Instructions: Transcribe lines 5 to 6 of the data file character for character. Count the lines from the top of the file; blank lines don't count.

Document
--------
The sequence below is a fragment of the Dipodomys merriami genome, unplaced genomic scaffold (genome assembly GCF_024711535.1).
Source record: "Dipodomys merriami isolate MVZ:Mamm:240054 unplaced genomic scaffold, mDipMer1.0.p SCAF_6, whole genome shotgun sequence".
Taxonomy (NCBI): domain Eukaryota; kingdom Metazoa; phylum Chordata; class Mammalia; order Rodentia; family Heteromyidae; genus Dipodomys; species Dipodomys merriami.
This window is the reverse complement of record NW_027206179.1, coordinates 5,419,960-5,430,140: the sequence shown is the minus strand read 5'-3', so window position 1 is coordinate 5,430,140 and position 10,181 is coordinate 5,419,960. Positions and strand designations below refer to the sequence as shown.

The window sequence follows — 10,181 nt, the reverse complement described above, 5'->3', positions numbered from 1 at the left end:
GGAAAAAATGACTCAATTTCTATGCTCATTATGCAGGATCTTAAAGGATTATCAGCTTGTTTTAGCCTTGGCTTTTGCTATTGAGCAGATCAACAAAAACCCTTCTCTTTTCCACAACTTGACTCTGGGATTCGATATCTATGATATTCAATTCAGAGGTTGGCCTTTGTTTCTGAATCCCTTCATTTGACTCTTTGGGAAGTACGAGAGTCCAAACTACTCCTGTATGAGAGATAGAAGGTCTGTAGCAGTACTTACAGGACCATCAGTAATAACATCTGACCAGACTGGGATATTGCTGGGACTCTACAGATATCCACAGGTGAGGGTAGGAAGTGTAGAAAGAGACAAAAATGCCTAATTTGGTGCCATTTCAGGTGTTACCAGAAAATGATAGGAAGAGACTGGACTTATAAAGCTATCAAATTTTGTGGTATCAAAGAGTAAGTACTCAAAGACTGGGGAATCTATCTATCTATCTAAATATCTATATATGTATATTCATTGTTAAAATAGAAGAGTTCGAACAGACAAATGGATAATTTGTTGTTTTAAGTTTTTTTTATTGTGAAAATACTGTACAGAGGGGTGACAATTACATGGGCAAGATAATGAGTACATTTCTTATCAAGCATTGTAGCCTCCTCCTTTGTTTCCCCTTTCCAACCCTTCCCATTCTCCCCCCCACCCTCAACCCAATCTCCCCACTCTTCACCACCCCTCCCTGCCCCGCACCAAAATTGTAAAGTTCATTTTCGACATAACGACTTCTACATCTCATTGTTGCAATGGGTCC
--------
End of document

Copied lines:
The window sequence follows — 10,181 nt, the reverse complement described above, 5'->3', positions numbered from 1 at the left end:
GGAAAAAATGACTCAATTTCTATGCTCATTATGCAGGATCTTAAAGGATTATCAGCTTGTTTTAGCCTTGGCTTTTGCTATTGAGCAGATCAACAAAAACCCTTCTCTTTTCCACAACTTGACTCTGGGATTCGATATCTATGATATTCAATTCAGAGGTTGGCCTTTGTTTCTGAATCCCTTCATTTGACTCTTTGGGAAGTACGAGAGTCCAAACTACTCCTGTATGAGAGATAGAAGGTCTGTAGCAGTACTTACAGGACCATCAGTAATAACATCTGACCAGACTGGGATATTGCTGGGACTCTACAGATATCCACAGGTGAGGGTAGGAAGTGTAGAAAGAGACAAAAATGCCTAATTTGGTGCCATTTCAGGTGTTACCAGAAAATGATAGGAAGAGACTGGACTTATAAAGCTATCAAATTTTGTGGTATCAAAGAGTAAGTACTCAAAGACTGGGGAATCTATCTATCTATCTAAATATCTATATATGTATATTCATTGTTAAAATAGAAGAGTTCGAACAGACAAATGGATAATTTGTTGTTTTAAGTTTTTTTTATTGTGAAAATACTGTACAGAGGGGTGACAATTACATGGGCAAGATAATGAGTACATTTCTTATCAAGCATTGTAGCCTCCTCCTTTGTTTCCCCTTTCCAACCCTTCCCATTCTCCCCCCCACCCTCAACCCAATCTCCCCACTCTTCACCACCCCTCCCTGCCCCGCACCAAAATTGTAAAGTTCATTTTCGACATAACGACTTCTACATCTCATTGTTGCAATGGGTCC